IN his continuing search for the more weird, wacky and wondrous in the world of travel, David Ellis says that three rotary clotheslines and two mangles on wash tubs on the foreshore of a remote island beach might appear a blot on the landscape, but they signal a welcome for those cruising around New Zealand’s Great Barrier Island.
Up the coast from Auckland, uninhabited Smokehouse Bay welcomes boaties ashore to a DIY hot bath, to wash and dry their clothes, smoke fish catches in a steel fire shed, cook a barbie, boil the kettle, or tie-up the yacht for low-tide hull cleaning.
The bath’s hot water comes from a heater fuelled by wood stacked under the verandah of a shack that also houses everything from spare fan belts to paperbacks, axes, pots and pans. And while our correspondent says the bath refreshingly got rid of the salt of several days sailing, it didn’t quite match the luxury of his previous one some days before at Auckland’s Accor Mercure.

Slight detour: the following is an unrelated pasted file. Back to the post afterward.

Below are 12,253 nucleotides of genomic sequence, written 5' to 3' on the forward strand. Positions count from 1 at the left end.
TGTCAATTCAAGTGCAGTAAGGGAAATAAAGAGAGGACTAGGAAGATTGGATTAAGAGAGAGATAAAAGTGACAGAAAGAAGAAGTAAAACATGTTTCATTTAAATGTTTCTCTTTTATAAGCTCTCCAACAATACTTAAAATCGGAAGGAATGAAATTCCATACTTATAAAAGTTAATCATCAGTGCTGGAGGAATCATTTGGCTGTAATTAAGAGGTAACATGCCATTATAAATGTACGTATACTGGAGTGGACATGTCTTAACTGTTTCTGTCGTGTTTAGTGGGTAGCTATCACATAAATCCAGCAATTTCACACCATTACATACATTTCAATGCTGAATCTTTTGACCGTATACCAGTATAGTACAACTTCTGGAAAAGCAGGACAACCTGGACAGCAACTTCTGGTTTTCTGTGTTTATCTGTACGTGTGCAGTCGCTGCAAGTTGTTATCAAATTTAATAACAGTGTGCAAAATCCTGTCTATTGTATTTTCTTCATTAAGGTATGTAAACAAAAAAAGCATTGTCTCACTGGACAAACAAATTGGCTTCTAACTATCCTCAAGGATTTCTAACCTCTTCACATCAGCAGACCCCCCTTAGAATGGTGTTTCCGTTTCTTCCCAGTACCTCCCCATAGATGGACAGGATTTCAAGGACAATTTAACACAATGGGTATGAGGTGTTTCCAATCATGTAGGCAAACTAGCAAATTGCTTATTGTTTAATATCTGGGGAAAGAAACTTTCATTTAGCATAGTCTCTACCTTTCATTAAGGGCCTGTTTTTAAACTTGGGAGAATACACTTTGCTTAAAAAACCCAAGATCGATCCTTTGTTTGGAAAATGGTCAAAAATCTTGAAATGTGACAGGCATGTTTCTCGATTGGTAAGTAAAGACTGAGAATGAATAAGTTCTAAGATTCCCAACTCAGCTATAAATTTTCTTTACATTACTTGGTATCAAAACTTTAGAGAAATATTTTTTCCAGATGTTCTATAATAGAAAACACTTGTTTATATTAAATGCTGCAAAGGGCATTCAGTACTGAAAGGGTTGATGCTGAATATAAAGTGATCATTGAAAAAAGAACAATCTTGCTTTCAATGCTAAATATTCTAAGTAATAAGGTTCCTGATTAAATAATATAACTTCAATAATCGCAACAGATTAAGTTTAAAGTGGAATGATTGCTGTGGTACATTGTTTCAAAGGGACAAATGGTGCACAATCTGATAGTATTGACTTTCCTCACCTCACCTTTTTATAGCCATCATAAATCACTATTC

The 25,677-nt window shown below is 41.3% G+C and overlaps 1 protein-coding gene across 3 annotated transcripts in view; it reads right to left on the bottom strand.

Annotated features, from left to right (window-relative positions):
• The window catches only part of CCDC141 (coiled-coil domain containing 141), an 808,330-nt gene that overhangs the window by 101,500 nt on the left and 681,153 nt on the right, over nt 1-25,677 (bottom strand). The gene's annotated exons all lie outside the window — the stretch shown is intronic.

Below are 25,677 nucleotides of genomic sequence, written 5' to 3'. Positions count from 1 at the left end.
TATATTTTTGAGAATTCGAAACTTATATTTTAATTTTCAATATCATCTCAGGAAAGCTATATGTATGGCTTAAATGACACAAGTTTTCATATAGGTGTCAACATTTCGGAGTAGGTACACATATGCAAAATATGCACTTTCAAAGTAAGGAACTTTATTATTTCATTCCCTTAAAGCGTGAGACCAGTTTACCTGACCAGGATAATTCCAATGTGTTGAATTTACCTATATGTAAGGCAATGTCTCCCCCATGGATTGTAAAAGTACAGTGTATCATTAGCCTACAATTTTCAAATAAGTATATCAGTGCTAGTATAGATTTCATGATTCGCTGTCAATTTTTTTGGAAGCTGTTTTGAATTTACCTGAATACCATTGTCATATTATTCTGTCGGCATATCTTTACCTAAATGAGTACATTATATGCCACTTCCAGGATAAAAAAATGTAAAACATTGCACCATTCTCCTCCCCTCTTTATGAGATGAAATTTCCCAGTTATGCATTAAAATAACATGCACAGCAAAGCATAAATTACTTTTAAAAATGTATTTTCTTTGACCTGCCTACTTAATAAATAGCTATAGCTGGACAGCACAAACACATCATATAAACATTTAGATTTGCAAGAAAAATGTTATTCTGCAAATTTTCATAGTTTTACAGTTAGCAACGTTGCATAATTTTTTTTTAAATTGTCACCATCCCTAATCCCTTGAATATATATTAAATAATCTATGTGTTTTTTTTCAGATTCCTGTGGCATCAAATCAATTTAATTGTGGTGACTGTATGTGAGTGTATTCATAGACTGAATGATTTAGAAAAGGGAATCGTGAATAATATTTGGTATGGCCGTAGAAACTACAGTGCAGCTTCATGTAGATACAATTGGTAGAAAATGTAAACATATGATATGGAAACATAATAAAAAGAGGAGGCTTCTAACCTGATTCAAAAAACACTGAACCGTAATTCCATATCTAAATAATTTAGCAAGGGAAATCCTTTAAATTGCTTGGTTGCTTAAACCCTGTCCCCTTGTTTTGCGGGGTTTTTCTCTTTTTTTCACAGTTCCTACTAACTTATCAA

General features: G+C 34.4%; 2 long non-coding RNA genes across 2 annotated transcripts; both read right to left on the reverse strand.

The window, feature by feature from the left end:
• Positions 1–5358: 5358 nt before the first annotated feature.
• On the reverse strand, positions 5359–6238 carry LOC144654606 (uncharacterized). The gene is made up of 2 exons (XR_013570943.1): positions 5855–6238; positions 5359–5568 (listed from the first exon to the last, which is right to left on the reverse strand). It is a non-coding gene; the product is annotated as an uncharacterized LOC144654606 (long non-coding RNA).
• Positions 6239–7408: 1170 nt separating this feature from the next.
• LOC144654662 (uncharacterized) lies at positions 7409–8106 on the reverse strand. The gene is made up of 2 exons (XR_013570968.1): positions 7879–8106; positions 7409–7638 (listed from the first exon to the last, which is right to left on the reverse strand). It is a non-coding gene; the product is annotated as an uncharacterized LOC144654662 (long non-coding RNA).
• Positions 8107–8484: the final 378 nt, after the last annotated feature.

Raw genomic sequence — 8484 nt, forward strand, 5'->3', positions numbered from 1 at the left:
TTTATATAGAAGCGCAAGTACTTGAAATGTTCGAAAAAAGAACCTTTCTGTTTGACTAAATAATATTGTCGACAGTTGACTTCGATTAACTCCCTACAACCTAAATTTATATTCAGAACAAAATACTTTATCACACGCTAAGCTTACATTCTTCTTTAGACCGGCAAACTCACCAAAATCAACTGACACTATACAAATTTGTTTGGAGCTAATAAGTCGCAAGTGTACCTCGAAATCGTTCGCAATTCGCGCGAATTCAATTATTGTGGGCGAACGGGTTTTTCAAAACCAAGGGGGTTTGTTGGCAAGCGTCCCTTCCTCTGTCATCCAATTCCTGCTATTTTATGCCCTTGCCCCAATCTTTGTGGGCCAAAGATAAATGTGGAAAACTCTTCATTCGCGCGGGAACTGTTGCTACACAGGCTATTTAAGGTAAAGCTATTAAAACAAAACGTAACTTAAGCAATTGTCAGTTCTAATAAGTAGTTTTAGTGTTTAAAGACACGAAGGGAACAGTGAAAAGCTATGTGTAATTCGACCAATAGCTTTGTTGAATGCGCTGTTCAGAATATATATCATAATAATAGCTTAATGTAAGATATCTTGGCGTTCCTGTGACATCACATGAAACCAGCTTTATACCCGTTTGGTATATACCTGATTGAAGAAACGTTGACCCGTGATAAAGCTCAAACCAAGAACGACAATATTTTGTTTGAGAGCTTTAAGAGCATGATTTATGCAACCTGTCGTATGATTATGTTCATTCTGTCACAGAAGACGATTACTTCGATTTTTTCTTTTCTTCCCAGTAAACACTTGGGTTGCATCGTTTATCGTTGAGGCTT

The Webster family provided Smokehouse Bay’s facilities back in the 1960s and family, friends and boating clubs have maintained them since. The island comes under a covenant that deems it open space available for public use in perpetuity, while remaining in private ownership – when a storm washed away the beach it cost $25,000 to restore it, the money coming from the Smokehouse Bay Restoration Fund (PO Box 36117 Northcote, Auckland for details and donations.)
And for bath-users a sign suggests: “Clean the bath when finished, and tell the next dirty person in the queue you’ve finished”.